So, one thing to keep in mind while reading a review is that it’s a point-in-time statement.   It’s also something that’s subject to revision.   The reviewer who slammed a book with a negative review might find, to his surprise, that he enjoys it when he looks at it months later.   And the reviewer who loved a book and added it to her personal collection might wonder a year or two later why she loved it – something she’ll ponder while putting it on the giveaway stack.

What does this mean for an author?   Simply that both positive and negative reviews can be discounted.   The book that one reviewer perceived as a flop may be a hit later, and vice versa.   Life changes and so do impressions.

The Choice

The author of a recent survey book noted something interesting about how film and book reviewers are perceived.   According to a study referenced in the book, the authors of generally negative reviews are viewed as more intelligent than reviewers who almost always draft positive reviews.   This is due to the perception that “anyone can say nice things,” while the negative reviewer is seen as a person who must have an extensive in-depth background – otherwise, how would he/she know what to nitpick and criticize?   This does not mean, however, that the average person prefers to read the reviews of a generally negative reviewer.

When given a choice between reading mostly negative or positive reviews, the typical person will more often select the positive ones.   And when asked about the people who write the reviews, most people will select the positive one as the nicer person – the nicer person is, therefore, the one whose reviews are read more.   So this leads to a choice among limited options for the book reviewer.   Do you want to be perceived as smart and well-read, or as the less smart writer whose reviews are more often read?

The appropriate response may be to write a mix of positive and not so positive reviews, so that one is viewed as both smart and nice, if not both at the same time.

Joseph Arellano

Pictured – The Other Life: A Novel by Ellen Meister ($24.95, 320 pages) which will be released by Putnam Adult Books on February 17, 2011.

Note:  After writing this article, I happened to come across the following statement from Robert Christgau, music critic for the Village Voice:  “I don’t usually fluctuate wildly with what I initially thought about an album because I wait to write the review until I know what I think…  My first judgment is solid and secure.   But records do tend to either gain or lose aura as decades pass.”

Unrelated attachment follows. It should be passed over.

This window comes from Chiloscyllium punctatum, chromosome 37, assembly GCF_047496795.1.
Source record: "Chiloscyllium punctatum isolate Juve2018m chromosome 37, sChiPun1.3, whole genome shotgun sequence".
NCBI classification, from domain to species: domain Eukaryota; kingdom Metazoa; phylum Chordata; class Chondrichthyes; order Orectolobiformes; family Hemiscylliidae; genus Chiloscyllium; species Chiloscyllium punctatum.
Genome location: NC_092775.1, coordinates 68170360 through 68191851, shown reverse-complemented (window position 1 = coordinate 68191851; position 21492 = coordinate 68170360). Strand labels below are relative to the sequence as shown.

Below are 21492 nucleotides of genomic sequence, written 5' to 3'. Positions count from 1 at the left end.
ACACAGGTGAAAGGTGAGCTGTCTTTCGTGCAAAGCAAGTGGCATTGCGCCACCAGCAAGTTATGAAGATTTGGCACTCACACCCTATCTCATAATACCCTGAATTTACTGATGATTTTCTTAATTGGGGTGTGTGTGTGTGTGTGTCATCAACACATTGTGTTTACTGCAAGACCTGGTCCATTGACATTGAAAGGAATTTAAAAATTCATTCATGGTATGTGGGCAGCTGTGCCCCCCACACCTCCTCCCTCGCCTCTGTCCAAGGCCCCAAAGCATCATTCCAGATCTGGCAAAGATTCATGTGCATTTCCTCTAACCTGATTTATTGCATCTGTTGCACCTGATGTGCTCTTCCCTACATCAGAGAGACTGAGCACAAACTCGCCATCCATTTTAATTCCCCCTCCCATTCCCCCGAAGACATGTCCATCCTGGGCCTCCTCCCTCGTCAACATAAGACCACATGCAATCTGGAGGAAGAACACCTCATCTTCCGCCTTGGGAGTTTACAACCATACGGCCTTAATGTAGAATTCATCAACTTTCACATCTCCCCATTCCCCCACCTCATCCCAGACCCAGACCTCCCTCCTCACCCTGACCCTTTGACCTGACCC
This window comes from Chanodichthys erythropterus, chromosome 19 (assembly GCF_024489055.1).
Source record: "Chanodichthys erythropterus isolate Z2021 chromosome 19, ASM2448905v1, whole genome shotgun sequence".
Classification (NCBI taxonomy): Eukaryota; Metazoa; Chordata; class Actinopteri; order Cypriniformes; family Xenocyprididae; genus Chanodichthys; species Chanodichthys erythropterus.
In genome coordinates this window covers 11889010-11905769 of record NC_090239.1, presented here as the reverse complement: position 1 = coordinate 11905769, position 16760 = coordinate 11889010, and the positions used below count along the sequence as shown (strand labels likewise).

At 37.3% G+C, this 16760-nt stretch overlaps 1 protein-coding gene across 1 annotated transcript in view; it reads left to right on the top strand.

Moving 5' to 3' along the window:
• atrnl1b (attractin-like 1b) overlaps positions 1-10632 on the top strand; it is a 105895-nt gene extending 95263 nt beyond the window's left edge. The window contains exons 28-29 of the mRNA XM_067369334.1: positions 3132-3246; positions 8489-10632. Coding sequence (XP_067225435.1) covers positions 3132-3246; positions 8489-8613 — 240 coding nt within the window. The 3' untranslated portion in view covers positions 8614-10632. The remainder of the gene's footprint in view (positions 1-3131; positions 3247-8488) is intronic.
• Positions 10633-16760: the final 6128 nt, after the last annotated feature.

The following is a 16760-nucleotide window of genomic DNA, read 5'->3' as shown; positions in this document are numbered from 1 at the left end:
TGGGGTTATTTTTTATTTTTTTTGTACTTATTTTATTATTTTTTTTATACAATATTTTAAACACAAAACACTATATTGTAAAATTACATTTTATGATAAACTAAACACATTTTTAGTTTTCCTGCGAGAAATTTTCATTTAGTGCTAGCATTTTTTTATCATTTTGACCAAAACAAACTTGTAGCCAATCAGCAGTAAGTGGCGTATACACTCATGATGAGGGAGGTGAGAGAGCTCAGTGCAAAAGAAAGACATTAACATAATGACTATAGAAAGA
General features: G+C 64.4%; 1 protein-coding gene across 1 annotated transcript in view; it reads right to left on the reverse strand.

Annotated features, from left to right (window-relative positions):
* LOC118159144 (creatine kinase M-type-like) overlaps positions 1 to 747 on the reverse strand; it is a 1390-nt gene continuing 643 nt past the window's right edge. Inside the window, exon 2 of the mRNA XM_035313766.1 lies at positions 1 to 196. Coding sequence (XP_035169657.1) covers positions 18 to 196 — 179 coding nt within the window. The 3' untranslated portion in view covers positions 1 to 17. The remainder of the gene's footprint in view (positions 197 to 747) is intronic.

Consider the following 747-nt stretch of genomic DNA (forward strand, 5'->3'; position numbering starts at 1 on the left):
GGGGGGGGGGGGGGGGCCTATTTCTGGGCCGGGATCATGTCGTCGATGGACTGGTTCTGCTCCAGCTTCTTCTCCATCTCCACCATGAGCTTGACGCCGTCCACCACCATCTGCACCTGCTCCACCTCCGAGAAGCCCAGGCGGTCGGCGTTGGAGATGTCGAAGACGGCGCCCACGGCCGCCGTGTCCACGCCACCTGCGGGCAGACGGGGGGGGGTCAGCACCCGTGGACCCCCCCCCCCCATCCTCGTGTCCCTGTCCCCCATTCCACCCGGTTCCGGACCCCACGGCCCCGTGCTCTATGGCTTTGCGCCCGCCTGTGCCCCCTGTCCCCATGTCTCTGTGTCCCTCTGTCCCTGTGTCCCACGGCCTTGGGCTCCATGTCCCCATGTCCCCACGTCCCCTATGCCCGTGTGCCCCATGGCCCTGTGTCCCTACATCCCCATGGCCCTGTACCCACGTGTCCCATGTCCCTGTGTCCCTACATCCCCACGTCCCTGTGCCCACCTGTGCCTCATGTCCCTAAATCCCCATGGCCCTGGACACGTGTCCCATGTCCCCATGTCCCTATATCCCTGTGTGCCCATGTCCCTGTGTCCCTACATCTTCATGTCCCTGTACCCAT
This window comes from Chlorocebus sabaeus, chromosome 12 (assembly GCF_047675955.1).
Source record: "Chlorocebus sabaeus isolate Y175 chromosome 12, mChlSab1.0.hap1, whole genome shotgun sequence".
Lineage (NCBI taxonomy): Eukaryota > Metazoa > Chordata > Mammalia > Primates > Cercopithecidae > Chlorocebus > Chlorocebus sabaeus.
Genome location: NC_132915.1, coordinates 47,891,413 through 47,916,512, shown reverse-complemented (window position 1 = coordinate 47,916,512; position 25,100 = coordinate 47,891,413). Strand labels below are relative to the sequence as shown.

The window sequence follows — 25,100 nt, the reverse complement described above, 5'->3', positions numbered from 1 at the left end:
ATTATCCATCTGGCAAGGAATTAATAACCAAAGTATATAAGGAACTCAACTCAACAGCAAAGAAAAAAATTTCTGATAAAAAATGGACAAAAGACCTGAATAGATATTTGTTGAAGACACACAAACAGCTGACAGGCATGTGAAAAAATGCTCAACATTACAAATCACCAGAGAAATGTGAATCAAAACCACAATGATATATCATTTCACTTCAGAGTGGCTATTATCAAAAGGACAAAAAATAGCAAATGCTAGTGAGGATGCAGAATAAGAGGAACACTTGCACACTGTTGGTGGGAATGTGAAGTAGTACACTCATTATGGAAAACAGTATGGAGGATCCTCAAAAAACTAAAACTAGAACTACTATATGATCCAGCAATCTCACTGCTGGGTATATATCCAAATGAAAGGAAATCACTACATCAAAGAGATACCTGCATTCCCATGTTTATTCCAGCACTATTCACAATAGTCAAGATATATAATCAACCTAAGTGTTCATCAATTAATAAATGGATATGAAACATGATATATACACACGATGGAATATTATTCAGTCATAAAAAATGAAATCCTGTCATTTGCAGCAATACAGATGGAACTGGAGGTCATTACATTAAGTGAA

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Secret Agent Woman

Intelligence: A Novel of the CIA by Susan Hasler (Thomas Dunne Books, $24.99, 308 pages)

“I can’t decide which is worse:  the lucid dreams or the muddled reality.   I have no one to blame but myself…  I hate, hate, hate going to sleep at night.”

Former CIA analyst Susan Hasler’s debut novel could easily be classified as an autobiography.   Hasler’s psychological exploration of the major, read that sympathetic, characters moves this tale into novel status.   The plotline is so believable that readers will buy into it quickly.   Lead character Maddie James uses her years of experience as an analyst at the Mines (the CIA) and her chilling dreams of impending doom to identify what she believes to be a genuine imminent threat to safety within the U.S. 

The game of cat and mouse between the analysts and the terror threat is afoot once Maddie wheedles her boss into allowing an ad hoc group of specialists in the Mines to work together to address Maddie’s concerns.   There is no need for a spoiler alert in this review as the novel is not a mystery.   What is a mystery is the way that legions of upper management in state and federal government choose to disregard the findings of capable, well-informed line staff in favor of the politician-pleasing actions that all too often lead to disaster.

“The President doesn’t want to hear this.”

The story is peppered with government acronyms and filled with revelations of how far off public perceptions are from actual intelligence work.   It’s no small wonder that more blunders and misses are not made given the pressure to please the folks up the chain of command that’s brought to bear on analytical staff.   The analysts are badgered into following the party line rather than reporting on what is revealed.

As a former government research analyst, this reviewer felt vindicated by the thoughts and actions of the Mines ad hoc group of anti-terrorists mustered by Maddie as they race against an imagined deadline to thwart an attack on a civilian target of significant size.

Highly recommended.

This review was written by Ruta Arellano.   A review copy was provided by the publisher (Thomas Dunne Books/St. Martin’s Press).